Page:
Written by Conor Harrison, Lone Star Outdoor News
The rains finally came to several west Texas wildlife management areas this fall, and although it was great for the region, it has made quail hunting tough so far this season.
“The birds are out there,” said Chip Ruthven, a Texas Parks and Wildlife Department biologist who overseas Matador and Gene Howe WMAs in the Panhandle. “Bird numbers are the best they’ve been since 2010, so we do have some, but it has been tough to find them.”
Ruthven said Gene Howe hunters have had better success than hunters on the Matador.
“Gene Howe is good from the surveys the hunters have turned in,” he said. “I’d say it has been good at Gene Howe and fair at the Matador. Hunter success is about double what it was last year, but that still only gets it to fair based on historical averages.”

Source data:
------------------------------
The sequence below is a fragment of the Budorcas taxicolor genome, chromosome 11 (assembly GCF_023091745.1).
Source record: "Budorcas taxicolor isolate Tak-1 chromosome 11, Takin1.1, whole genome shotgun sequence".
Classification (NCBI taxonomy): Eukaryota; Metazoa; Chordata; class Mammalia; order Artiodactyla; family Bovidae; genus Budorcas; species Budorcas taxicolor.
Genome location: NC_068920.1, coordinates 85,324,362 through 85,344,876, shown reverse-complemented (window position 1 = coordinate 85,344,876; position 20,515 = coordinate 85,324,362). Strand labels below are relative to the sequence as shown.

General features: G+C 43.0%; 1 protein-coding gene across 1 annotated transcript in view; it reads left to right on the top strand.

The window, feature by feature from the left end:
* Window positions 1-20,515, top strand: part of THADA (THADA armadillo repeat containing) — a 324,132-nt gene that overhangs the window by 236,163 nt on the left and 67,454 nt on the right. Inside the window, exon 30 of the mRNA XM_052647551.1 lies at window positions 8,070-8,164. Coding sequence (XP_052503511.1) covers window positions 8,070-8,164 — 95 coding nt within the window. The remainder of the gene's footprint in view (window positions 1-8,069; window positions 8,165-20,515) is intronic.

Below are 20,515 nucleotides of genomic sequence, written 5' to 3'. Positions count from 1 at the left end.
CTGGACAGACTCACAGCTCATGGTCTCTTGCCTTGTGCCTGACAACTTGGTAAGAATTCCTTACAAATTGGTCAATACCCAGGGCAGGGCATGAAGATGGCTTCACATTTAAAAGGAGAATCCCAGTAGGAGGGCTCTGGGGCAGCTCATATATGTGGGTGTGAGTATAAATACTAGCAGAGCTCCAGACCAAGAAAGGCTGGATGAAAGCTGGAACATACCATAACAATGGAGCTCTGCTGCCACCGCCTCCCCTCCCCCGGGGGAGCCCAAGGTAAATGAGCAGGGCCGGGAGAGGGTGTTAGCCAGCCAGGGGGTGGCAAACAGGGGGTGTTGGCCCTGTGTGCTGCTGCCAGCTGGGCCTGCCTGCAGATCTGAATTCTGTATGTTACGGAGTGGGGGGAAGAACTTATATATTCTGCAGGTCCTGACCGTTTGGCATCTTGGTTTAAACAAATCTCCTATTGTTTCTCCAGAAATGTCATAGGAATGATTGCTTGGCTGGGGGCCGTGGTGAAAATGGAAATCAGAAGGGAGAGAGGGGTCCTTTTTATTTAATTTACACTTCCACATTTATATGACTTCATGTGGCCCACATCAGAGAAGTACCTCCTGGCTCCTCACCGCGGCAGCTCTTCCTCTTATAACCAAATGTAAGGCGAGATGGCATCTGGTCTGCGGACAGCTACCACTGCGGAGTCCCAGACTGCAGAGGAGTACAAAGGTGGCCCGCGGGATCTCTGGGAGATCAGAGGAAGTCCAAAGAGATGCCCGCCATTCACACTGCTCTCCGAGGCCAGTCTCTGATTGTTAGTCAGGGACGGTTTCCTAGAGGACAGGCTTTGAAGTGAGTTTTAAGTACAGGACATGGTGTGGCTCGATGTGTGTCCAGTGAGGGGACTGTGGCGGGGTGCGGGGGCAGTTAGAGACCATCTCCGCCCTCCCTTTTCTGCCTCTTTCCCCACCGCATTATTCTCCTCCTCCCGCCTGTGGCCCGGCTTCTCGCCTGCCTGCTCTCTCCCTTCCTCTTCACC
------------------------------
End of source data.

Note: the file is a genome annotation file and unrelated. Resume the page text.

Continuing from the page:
Ruthven said as the weather gets colder and cover becomes scarcer, the hunting should pick up.
“The number of harvested blues at Elephant Mountain is not good,” said Area Manager Mark Garrett. “Survey numbers are up, but harvest is down. We got good rain this year and the quail had two or three clutches in many areas. There is so much cover right now and the birds just aren’t flushing. Hunters without dogs and a lot of luck are having a hard time.”
Garrett said hunter turnout has been lower this season, leaving plenty of birds still available for hunters who want to hunt public land.
“Black Gap is much better,” he said. “We had a little less rain there and because of that, hunters are faring a little bit better.”
Garrett said those planning on a hunt should be ready to cover some ground in search of coveys.
“There is lots of ground to cover,” he said. “We have all blue quail and a few Montezuma quail at higher elevations. We are sure hoping it gets better later in the season.”
The West Texas WMAs require a public lands permit, and Garrett encourages quail hunters to call before coming to hunt, as the area shuts down on some weeks because of mule deer hunting.
“Check the website and call us to make sure, but we have a lot of land and a lot of birds,” he said.